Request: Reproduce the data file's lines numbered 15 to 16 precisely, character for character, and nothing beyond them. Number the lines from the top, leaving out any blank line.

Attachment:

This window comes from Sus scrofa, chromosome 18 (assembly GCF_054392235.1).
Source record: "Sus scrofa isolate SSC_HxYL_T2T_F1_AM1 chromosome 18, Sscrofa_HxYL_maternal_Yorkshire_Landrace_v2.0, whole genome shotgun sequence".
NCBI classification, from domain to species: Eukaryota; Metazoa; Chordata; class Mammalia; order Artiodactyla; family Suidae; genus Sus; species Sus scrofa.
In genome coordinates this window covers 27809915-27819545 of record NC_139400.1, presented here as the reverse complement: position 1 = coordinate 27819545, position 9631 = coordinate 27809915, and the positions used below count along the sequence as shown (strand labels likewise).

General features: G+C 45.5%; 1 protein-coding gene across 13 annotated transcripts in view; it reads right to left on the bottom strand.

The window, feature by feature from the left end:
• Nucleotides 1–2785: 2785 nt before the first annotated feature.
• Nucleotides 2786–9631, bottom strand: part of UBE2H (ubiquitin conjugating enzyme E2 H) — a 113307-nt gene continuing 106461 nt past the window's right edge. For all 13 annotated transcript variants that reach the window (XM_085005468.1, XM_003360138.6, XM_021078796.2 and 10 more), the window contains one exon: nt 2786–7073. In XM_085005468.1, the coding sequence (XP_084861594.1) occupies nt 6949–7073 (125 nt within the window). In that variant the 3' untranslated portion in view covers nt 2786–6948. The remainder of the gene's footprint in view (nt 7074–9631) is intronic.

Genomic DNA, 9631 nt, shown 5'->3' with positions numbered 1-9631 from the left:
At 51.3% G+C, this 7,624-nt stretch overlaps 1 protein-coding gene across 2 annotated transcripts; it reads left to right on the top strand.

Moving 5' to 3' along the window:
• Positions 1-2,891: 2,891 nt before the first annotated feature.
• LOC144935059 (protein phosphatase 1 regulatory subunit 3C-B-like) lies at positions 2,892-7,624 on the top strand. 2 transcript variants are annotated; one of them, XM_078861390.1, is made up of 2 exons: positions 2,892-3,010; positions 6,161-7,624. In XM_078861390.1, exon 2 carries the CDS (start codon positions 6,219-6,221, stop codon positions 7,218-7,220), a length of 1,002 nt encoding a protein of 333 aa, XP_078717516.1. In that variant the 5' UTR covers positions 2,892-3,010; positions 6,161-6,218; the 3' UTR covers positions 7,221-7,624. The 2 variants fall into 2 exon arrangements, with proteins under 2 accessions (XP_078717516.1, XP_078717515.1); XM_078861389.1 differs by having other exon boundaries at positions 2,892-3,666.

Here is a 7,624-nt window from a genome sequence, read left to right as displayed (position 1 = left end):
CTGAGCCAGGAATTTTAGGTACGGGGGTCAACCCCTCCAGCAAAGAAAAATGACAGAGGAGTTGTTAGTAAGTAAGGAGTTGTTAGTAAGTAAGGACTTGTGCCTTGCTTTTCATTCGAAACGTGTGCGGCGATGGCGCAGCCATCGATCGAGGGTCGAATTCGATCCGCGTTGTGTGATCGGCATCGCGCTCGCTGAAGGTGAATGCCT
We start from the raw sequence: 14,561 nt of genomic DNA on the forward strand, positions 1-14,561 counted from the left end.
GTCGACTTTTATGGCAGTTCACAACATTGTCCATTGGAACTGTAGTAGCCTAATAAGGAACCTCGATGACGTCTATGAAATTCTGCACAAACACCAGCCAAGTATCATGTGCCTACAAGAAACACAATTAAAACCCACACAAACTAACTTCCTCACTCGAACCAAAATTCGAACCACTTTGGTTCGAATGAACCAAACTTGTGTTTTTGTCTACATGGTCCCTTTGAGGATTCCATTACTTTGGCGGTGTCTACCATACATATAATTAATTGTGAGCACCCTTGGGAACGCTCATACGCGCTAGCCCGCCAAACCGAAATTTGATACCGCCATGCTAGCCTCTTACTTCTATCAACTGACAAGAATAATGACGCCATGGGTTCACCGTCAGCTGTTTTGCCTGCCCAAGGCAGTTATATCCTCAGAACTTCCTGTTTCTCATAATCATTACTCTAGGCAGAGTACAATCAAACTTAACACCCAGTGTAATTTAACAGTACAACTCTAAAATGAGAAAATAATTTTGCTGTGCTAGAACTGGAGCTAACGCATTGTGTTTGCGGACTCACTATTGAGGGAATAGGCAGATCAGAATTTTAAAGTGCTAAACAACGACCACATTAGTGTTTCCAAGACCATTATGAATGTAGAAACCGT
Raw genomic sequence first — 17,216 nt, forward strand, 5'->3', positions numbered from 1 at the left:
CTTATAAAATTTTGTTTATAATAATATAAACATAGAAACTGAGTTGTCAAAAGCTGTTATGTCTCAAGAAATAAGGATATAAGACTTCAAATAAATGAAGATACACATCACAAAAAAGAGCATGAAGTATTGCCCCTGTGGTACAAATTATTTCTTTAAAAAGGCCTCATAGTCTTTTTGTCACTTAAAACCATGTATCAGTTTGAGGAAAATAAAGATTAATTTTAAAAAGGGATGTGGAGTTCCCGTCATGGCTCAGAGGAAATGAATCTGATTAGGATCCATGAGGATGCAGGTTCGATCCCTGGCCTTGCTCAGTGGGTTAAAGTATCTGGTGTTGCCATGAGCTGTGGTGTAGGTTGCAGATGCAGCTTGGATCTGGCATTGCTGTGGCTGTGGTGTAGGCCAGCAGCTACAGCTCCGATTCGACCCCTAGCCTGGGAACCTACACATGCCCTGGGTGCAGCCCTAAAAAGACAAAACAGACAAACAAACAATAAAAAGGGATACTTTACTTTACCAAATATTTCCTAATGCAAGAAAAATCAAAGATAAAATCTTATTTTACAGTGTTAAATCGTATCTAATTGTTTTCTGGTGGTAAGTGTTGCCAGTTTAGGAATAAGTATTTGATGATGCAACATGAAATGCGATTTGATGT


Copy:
CTGAGCCAGGAATTTTAGGTACGGGGGTCAACCCCTCCAGCAAAGAAAAATGACAGAGGAGTTGTTAGTAAGTAAGGAGTTGTTAGTAAGTAAGGACTTGTGCCTTGCTTTTCATTCGAAACGTGTGCGGCGATGGCGCAGCCATCGATCGAGGGTCGAATTCGATCCGCGTTGTGTGATCGGCATCGCGCTCGCTGAAGGTGAATGCCT
We start from the raw sequence: 14,561 nt of genomic DNA on the forward strand, positions 1-14,561 counted from the left end.